You’re driving down I-696 in Farmington Hills, Michigan when a truck in front of you loses its load of pumpkins. Suddenly, orange fruit is bouncing all over the highway and exploding against cars. A state trooper finally stops the renegade pumpkin-spilling truck, whose driver could be fined $150 for having an unstable load.
What worries are you trying to dodge this morning? The Wall Street Journal reports that European banks are devising risky new ways to continue borrowing from the European Central Bank, heightening fears about the Eurozone. Closer to home, The New York Times tells us that more American college graduates than ever before are living with their parents, unable to afford a home of their own.
Where do we find peace in times like these? There’s only one source we can trust: “You will keep in perfect peace him whose mind is steadfast, because he trusts in you” (Isaiah 26:3). This week we’ve learned that our “mind” is “steadfast” when we surrender our attitudes, thoughts, worries, and decisions to God. So far we’ve focused on attitudes and thoughts; today let’s learn to give our worries to our Father.
The pathway to peace is clear: “Do not be anxious about anything, but in everything, by prayer and petition, with thanksgiving, present your requests to God. And the peace of God, which transcends all understanding, will guard your hearts and your minds in Christ Jesus” (Philippians 4:6-7). “Do not be anxious” is better translated “stop being anxious” or “stop worrying.” We are not to worry “about anything”–there are no loopholes or conditions. This is a present tense imperative–“continually stop worrying about anything at any time.”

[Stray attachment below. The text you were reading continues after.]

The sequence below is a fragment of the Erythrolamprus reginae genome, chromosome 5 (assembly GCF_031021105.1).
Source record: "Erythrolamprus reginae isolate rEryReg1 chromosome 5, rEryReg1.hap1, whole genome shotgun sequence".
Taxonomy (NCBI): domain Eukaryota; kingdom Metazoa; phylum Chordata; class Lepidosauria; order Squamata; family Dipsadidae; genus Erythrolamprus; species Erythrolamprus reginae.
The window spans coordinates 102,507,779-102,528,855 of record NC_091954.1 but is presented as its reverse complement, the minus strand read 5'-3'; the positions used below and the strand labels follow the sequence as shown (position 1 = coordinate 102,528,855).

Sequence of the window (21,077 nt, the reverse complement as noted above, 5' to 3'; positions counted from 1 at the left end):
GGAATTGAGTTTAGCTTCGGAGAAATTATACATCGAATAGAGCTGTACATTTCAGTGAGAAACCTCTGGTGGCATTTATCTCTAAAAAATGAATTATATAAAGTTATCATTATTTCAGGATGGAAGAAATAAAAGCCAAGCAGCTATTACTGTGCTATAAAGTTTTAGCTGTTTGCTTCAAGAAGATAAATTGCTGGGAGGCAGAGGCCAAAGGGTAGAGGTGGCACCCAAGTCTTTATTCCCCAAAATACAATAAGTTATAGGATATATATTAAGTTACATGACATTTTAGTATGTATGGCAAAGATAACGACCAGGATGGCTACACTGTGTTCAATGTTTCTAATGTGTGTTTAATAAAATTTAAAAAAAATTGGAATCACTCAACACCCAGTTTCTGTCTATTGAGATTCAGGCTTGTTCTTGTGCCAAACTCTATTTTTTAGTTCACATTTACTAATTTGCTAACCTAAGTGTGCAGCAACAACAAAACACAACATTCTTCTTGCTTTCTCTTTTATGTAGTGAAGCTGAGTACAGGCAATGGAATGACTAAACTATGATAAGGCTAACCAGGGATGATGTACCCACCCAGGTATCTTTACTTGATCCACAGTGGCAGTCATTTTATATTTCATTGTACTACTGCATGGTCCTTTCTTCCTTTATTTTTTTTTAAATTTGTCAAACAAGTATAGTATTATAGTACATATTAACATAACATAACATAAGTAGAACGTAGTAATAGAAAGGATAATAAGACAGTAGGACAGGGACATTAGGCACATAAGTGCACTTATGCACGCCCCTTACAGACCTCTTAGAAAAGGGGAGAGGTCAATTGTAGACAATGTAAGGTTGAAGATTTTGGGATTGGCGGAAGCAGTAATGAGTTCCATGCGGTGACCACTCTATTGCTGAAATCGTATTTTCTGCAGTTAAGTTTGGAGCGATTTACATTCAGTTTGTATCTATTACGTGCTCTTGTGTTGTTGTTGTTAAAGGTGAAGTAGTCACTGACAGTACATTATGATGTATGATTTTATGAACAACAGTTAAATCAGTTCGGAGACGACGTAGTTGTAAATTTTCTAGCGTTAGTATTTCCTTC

Instead, pray about “everything.” Do so “by prayer,” the general act of communion with God, and “petition,” the expression of your specific needs and requests. Do so “with thanksgiving,” in a spirit of gratitude for all he is and has done for us. Then you will experience “the peace of God, which transcends all understanding,” a peace that circumstances do not warrant and human emotions cannot produce.
This peace will “guard” you–the Greek word is a military term used to describe soldiers standing on duty and protecting the city gates from within. When despair and discouragement come against you today, God’s peace will protect you. When doubts and struggles try to steal your joy, God’s peace will keep you safe.
But this peace can guard us only when we are “in Christ Jesus,” practicing his presence and claiming his joy. A shelter is not much good unless you get inside it. Have you stepped into the peace of God today?